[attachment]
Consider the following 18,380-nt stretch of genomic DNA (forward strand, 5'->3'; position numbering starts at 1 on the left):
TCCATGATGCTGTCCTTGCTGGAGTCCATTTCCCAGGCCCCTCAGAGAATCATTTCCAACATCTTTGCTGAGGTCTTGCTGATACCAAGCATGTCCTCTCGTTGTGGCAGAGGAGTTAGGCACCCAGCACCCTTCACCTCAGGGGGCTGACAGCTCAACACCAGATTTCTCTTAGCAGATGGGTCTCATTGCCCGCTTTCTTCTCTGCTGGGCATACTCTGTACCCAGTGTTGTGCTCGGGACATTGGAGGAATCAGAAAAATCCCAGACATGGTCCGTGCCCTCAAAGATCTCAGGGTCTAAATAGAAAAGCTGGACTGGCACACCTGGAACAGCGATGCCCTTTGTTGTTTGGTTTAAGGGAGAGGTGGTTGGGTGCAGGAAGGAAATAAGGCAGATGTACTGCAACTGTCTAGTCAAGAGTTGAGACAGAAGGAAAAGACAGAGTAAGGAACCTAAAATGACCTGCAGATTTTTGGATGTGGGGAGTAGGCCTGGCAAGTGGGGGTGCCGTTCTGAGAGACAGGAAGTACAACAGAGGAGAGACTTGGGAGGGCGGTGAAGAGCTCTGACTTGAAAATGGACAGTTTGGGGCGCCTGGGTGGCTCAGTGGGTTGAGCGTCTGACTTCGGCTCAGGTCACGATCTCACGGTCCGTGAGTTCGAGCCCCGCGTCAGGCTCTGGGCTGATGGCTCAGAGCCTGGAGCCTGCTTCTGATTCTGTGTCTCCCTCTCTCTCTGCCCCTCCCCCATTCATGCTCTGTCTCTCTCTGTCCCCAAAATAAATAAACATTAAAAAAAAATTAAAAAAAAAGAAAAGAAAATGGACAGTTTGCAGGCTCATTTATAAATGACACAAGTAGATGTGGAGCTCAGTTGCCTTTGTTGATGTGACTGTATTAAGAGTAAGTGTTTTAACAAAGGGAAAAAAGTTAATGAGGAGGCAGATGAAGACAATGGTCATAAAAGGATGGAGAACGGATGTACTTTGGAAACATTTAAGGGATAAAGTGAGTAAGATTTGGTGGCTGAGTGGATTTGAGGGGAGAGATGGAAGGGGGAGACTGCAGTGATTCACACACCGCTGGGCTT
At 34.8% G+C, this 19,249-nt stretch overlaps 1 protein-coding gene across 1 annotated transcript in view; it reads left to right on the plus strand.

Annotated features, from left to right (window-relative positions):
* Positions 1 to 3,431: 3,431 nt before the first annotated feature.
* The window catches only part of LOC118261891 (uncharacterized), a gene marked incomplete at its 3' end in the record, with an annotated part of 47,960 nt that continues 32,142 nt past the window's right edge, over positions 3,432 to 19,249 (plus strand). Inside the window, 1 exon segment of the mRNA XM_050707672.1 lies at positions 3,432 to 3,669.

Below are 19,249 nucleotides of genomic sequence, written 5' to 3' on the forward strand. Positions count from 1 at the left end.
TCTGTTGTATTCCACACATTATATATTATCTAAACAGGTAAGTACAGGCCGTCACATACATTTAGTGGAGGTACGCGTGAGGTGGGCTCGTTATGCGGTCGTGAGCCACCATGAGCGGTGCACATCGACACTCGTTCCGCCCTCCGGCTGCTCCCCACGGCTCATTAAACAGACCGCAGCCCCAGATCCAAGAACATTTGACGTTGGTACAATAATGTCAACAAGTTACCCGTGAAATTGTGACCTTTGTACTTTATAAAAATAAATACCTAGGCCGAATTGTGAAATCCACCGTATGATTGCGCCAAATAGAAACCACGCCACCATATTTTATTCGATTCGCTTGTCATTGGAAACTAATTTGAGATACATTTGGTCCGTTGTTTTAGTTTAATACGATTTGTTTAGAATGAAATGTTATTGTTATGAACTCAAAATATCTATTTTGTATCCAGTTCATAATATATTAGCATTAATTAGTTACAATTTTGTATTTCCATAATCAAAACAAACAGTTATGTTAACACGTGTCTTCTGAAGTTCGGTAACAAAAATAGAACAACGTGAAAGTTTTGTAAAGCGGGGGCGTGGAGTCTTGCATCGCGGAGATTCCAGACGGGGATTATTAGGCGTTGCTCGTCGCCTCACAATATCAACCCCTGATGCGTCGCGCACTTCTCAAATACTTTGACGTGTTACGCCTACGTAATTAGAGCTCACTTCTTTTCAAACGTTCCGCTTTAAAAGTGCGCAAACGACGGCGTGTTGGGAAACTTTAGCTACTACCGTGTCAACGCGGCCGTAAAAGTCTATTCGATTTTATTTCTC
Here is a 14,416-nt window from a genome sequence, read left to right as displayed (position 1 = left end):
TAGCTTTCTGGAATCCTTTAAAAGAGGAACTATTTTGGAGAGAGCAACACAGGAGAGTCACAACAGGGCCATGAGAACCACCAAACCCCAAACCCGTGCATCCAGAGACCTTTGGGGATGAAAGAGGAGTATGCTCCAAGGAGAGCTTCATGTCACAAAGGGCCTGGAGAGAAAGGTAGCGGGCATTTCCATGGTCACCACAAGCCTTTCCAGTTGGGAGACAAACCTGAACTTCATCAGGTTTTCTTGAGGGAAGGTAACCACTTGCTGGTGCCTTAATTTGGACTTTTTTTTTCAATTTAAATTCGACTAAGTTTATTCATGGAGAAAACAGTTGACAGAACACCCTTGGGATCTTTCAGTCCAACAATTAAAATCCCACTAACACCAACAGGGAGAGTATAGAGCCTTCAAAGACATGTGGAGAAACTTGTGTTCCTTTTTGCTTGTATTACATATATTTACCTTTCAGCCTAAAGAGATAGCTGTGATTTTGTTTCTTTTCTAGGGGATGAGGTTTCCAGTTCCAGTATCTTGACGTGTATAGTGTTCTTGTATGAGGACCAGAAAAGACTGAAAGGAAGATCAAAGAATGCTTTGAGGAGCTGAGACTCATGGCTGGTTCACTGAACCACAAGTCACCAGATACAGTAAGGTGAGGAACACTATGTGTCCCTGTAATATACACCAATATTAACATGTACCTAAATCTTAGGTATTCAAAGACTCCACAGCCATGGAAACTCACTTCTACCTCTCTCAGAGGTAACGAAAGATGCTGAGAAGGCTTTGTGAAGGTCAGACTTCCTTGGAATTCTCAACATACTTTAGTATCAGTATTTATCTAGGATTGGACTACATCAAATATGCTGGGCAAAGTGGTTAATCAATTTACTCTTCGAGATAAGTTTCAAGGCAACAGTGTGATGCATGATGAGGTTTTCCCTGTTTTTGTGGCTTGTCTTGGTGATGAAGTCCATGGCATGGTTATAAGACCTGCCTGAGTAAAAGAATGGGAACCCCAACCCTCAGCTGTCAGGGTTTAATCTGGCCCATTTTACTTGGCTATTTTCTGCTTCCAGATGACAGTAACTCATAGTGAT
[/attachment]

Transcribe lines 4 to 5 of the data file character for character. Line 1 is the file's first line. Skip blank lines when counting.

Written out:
Annotated features, from left to right (window-relative positions):
* Positions 1 to 3,431: 3,431 nt before the first annotated feature.